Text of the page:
Microkernel in Operating System
In this article, you will learn about the microkernel with its architecture, advantages and disadvantages. But before discussing the microkernel, you must know about the kernel.
What is a kernel?
It is the central component of an OS that handles system resources. It also acts as a bridge between the computer's application and hardware. It is one of the initial programs that is loaded when the computer boots up. When an OS is loaded, the kernel is the first component that loads into memory and rests there until the OS is shut down. It is in charge of various activities, including task management, disk management, and memory management.
What is Microkernel?
The microkernel is one of the kernel's classifications. Being a kernel, it handles all system resources. On the other hand, the user and kernel services in a microkernel are implemented in distinct address spaces. User services are kept in user address space, while kernel services are kept in kernel address space. It aids to reduce the kernel and OS's size.
It provides a minimal amount of process and memory management services. The interaction between the client application and services running in user address space is established via message passing that helps to reduce the speed of microkernel execution. The OS is unaffected because kernel and user services are isolated, so if any of the user services fails, the kernel service is unaffected. It is extendable because new services are added to the user address space, hence requiring no changes in kernel space. It's also lightweight, secure, and reliable.
Microkernels and their user environments are typically used in C++ or C languages with a little assembly. On the other hand, other implementation programming languages may be possible with some high-level code.
Architecture of Microkernel
A microkernel is a minimum needed of software required to implement an operating system correctly. Memory, process scheduling methods, and fundamental inter-process communication are all included.
In the above figure, the microkernel includes basic needs like process scheduling mechanisms, memory, and interprocess communication. It is the only program that executes at the privileged level, i.e., kernel mode. The OS's other functions are moved from the kernel-mode and execute in the user mode.
The microkernel ensures that the code may be easily controlled because the services are split in the user space. It means some code runs in the kernel mode, resulting in improved security and stability.
Since the kernel is the most crucial OS component, it is responsible for the essential services. As a result, under this design, only the most significant services are present inside the kernel in this architecture. In contrast, the rest operating system services are available inside the system application software. As a result, users can interact with such unnecessary services within the system application. The microkernel is entirely responsible for the operating system's most significant services, which are as follows:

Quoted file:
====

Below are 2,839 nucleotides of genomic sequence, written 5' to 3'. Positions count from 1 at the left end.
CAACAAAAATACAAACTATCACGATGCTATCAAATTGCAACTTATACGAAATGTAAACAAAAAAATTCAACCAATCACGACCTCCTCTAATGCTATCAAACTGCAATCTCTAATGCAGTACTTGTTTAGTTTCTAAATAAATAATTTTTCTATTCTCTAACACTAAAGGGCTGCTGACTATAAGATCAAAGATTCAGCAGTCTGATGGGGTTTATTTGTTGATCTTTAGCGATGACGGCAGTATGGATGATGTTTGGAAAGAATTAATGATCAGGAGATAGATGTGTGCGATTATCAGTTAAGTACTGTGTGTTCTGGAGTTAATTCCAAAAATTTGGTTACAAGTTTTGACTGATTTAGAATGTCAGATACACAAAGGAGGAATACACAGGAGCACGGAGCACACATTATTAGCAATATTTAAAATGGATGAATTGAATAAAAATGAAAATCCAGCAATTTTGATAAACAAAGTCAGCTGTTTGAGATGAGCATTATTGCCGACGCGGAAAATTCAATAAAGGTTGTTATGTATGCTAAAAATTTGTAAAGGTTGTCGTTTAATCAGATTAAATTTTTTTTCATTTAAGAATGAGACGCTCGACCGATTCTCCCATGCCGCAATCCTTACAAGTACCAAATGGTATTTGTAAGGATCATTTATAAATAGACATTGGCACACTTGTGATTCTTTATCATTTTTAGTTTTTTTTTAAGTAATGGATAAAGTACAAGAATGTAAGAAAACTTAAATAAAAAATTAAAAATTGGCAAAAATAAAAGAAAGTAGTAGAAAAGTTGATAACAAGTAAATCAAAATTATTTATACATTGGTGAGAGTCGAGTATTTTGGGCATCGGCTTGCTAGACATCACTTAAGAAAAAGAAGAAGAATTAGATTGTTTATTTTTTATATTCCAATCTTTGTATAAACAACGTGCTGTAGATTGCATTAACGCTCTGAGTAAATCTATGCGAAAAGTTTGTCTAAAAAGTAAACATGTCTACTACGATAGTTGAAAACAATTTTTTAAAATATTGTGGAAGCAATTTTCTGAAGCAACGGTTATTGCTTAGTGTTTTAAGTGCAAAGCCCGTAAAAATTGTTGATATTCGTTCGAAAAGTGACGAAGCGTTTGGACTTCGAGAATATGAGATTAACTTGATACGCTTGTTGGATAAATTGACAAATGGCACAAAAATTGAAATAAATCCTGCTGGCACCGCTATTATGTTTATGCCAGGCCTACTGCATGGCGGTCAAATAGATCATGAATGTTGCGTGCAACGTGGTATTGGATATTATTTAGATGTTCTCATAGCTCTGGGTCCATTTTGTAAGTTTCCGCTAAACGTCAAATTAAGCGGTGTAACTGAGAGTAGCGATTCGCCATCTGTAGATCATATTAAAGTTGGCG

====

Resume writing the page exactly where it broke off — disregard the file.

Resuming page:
Interprocess communication refers to how processes interact with one another. A process has several threads. In the kernel space, threads of any process interact with one another. Messages are sent and received across threads using ports. At the kernel level, there are several ports like process port, exceptional port, bootstrap port, and registered port. All of these ports interact with user-space processes.
Memory management is the process of allocating space in main memory for processes. However, there is also the creation of virtual memory for processes. Virtual memory means that if a process has a bigger size than the main memory, it is partitioned into portions and stored. After that, one by one, every part of the process is stored in the main memory until the CPU executes it.
CPU scheduling refers to which process the CPU will execute next. All processes are queued and executed one at a time. Every process has a level of priority, and the process with the highest priority is performed out first. CPU scheduling aids in optimizing CPU utilization. In addition, resources are being used more efficiently. It also minimizes the waiting time. Waiting time shows that a process takes less time in the queue and that resources are allocated to the process more quickly. CPU scheduling also reduces response and turnaround times.
Components of Microkernel
A microkernel contains only the system's basic functions. A component is only included in the microkernel if putting it outside would disrupt the system's operation. The user mode should be used for all other non-essential components. The minimum functionalities needed in the microkernel are as follows:
Advantages and Disadvantages of Microkernel
Various advantages and disadvantages of the microkernel are as follows: